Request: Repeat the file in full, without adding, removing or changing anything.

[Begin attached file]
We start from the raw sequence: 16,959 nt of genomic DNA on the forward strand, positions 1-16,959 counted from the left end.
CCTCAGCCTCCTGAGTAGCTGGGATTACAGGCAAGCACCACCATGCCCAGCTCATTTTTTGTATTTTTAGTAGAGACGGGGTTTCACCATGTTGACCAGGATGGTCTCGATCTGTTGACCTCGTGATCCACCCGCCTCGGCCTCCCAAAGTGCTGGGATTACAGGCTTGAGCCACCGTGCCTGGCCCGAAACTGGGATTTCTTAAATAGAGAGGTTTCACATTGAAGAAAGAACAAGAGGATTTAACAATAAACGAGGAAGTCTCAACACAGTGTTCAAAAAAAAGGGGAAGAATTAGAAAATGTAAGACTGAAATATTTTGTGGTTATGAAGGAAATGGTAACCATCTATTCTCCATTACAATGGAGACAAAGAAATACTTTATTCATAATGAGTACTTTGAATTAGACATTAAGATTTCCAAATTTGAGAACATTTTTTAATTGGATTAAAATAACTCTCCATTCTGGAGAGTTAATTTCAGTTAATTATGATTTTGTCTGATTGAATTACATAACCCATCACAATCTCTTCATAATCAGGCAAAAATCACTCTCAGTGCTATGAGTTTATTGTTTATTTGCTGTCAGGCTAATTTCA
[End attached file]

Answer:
We start from the raw sequence: 16,959 nt of genomic DNA on the forward strand, positions 1-16,959 counted from the left end.
CCTCAGCCTCCTGAGTAGCTGGGATTACAGGCAAGCACCACCATGCCCAGCTCATTTTTTGTATTTTTAGTAGAGACGGGGTTTCACCATGTTGACCAGGATGGTCTCGATCTGTTGACCTCGTGATCCACCCGCCTCGGCCTCCCAAAGTGCTGGGATTACAGGCTTGAGCCACCGTGCCTGGCCCGAAACTGGGATTTCTTAAATAGAGAGGTTTCACATTGAAGAAAGAACAAGAGGATTTAACAATAAACGAGGAAGTCTCAACACAGTGTTCAAAAAAAAGGGGAAGAATTAGAAAATGTAAGACTGAAATATTTTGTGGTTATGAAGGAAATGGTAACCATCTATTCTCCATTACAATGGAGACAAAGAAATACTTTATTCATAATGAGTACTTTGAATTAGACATTAAGATTTCCAAATTTGAGAACATTTTTTAATTGGATTAAAATAACTCTCCATTCTGGAGAGTTAATTTCAGTTAATTATGATTTTGTCTGATTGAATTACATAACCCATCACAATCTCTTCATAATCAGGCAAAAATCACTCTCAGTGCTATGAGTTTATTGTTTATTTGCTGTCAGGCTAATTTCA